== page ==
New Gene Editing Technology Can Eliminate Whole Species — Should We Use It?
A report by a team of scientists highlights the dangers of "gene drive" technology that can eliminate unwanted species.
While ethical considerations have always troubled thoughtful scientists, the fact of the matter is that if something can be done, somebody usually does it. While a few had clear concerns about creating an Atomic bomb in the first place, there were more than enough scientists who put their minds to work on creating one. A similar conundrum is taking place now with the technological breakthroughs that allow us to manipulate genetic code.
A technique known as “gene drive” enables scientists to insert genetic code into a species that would be passed onto to its offspring. One potential outcome of this ability is to be able to eliminate unwanted species that carry disease. You could possibly eliminate malaria, dengue fever, Lyme disease. Or stop the much-publicized Zika Virus by getting rid of virus-carrying mosquitoes. In fact, maybe we should get rid of mosquitoes in general. Not many humans will stand up for the necessity to keep these pesky blood-suckers around.
Potential applications of RNA-guided gene drives. Clockwise from left. Taken from a paper on gene drives by a group of Harvard scientists.
A report published this week by the U.S. National Academies of Sciences, Engineering and Medicine both validated this technology and cautioned that it's a power not to be taken lightly. Who knows what releasing genetically altered organisms into the wild would lead to?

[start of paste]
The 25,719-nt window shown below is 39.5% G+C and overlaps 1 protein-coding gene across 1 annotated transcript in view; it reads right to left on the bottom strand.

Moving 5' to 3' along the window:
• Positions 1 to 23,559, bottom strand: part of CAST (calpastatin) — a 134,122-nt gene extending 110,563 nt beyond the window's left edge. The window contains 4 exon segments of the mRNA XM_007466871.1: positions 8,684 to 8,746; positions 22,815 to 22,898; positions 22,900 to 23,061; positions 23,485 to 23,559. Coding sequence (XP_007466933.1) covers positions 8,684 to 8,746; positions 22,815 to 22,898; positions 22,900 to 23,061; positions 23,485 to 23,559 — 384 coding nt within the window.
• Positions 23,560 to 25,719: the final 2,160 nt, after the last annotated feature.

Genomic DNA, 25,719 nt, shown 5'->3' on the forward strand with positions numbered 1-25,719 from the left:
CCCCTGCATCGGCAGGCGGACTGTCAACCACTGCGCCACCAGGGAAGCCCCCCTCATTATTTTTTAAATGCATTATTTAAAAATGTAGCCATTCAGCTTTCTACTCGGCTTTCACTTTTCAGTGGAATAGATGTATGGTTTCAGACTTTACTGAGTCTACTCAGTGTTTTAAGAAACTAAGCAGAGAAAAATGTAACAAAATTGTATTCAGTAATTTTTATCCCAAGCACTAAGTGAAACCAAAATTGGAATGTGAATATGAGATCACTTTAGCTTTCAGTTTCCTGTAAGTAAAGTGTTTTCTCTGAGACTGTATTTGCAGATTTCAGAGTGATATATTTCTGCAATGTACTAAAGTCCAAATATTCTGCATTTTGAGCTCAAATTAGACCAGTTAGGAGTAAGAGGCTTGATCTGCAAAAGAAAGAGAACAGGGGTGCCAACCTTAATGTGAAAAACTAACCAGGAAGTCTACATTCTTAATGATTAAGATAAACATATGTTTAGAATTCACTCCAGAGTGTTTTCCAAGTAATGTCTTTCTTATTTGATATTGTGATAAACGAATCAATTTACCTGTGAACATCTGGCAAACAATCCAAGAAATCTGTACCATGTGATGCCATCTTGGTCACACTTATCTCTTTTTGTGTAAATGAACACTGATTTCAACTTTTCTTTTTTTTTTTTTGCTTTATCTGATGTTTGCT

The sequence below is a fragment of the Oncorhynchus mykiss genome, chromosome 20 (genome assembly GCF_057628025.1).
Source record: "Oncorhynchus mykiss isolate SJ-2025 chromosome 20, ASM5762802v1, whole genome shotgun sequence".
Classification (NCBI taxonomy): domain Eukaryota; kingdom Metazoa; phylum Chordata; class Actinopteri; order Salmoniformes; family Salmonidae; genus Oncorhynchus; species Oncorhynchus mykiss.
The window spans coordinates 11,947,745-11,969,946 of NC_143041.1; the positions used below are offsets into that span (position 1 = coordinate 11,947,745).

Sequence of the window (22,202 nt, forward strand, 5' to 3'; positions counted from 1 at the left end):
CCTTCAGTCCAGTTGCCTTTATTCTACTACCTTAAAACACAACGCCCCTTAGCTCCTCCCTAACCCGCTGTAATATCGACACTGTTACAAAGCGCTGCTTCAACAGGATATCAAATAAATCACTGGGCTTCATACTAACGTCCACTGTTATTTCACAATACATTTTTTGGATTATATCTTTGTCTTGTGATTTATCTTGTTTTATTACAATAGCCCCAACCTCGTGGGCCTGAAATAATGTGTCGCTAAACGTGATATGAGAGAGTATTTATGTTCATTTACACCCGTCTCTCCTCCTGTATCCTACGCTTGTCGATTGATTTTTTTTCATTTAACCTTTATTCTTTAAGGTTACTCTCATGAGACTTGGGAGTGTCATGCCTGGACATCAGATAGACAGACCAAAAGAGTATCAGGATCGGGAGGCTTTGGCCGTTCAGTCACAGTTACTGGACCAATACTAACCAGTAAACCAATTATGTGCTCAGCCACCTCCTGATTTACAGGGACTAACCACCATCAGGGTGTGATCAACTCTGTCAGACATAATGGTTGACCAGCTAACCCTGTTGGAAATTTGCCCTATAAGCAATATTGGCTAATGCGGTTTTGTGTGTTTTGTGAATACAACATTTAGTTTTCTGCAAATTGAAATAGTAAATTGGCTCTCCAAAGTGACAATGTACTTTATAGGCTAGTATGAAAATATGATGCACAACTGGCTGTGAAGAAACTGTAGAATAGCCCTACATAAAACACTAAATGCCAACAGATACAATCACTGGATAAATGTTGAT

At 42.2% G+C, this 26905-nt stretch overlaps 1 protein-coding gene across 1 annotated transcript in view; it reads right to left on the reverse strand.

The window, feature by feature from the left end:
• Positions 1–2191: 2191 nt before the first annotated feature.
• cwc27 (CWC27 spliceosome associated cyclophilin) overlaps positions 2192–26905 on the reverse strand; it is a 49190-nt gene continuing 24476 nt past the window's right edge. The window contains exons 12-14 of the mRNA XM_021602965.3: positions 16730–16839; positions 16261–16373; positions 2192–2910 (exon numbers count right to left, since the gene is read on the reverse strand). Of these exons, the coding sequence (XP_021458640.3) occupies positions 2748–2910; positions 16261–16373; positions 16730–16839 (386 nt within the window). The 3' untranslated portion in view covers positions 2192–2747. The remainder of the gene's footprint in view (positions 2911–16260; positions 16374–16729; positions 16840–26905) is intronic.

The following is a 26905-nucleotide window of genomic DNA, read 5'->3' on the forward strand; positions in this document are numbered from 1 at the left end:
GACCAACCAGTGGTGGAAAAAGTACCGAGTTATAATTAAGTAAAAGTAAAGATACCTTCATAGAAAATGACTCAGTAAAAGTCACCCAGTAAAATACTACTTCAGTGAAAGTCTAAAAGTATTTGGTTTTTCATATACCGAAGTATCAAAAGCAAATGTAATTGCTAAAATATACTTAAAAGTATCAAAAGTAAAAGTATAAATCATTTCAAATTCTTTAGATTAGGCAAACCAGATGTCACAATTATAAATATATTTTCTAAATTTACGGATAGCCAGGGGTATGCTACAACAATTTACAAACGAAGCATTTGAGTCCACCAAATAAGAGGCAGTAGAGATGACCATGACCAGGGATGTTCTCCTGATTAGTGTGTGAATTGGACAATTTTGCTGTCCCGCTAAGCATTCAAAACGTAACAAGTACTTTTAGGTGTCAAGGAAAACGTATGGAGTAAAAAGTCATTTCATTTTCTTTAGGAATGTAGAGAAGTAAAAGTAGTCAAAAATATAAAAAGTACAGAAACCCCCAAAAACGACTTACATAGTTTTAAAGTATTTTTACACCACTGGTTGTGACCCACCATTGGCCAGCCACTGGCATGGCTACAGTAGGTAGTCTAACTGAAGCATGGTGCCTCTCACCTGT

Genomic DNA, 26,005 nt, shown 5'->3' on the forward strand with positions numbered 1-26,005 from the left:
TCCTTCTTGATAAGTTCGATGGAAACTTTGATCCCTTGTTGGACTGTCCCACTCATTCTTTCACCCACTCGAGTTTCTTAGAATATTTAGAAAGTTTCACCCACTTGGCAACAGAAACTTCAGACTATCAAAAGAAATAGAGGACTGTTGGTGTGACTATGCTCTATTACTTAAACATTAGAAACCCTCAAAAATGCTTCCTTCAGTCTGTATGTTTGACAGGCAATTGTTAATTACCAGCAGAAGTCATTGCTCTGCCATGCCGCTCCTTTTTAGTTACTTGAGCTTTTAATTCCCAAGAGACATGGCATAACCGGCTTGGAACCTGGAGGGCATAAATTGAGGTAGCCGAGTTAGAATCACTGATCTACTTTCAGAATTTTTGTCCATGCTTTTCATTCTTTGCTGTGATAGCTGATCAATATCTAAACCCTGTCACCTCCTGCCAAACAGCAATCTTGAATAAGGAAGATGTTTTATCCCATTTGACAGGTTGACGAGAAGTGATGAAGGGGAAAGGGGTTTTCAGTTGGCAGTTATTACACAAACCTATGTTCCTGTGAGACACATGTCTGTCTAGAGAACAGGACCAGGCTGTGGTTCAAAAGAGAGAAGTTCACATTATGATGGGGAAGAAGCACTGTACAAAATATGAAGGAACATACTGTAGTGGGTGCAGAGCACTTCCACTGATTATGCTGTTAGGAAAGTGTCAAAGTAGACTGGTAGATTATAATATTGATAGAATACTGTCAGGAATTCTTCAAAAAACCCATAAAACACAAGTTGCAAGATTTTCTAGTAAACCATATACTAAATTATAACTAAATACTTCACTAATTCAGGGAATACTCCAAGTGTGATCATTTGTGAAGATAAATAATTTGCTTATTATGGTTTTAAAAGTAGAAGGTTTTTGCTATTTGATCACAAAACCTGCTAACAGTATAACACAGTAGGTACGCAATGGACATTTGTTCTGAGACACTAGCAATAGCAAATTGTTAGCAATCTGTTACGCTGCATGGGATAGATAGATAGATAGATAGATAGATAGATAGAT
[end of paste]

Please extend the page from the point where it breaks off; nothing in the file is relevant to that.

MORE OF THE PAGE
“There is insufficient evidence available at this time to support the release of gene-drive modified organisms into the environment,” states the paper.
On the other hand, the report did not call for a ban on this technology and, ultimately, underscored the fact that sooner or later these organisms will find their way out into ecological systems, whether by plan, subterfuge or simple mistake. if it can, it will happen.
“Gene drive” is spread through sexual reproduction and will spread as long as the members of the affected species keep reproducing. It’s also possible that if there’s any inter-species mating that occurs, a new species will get changed. And so on and so forth.
Of course, while risks exist, gene manipulation is here to stay and will continue to advance. One positive application of gene editing that’s made waves was demonstrated by scientists at Temple University - they were able to delete the HIV virus from infected mice.
How exactly would the gene drive get rid of a whole species? This tech is called “crash drive”. It works by getting a gene engineered into the Y chromosome that will shred the X chromes in the cells that make sperm. This will ensure that all the offspring will be male. The number of females would dwindle each generation until the population disappears. Nothing is likely to go wrong with such a plan.
Moral quandaries aside, now that we can, which species should we eliminate first?
I’d say, let’s start with cockroaches. I mean, come on. Cockroaches. No love lost there.
Then, let’s move onto rats. Black Plague, anyone?
Others might include - venomous scorpions and snakes. Did I say spiders yet?
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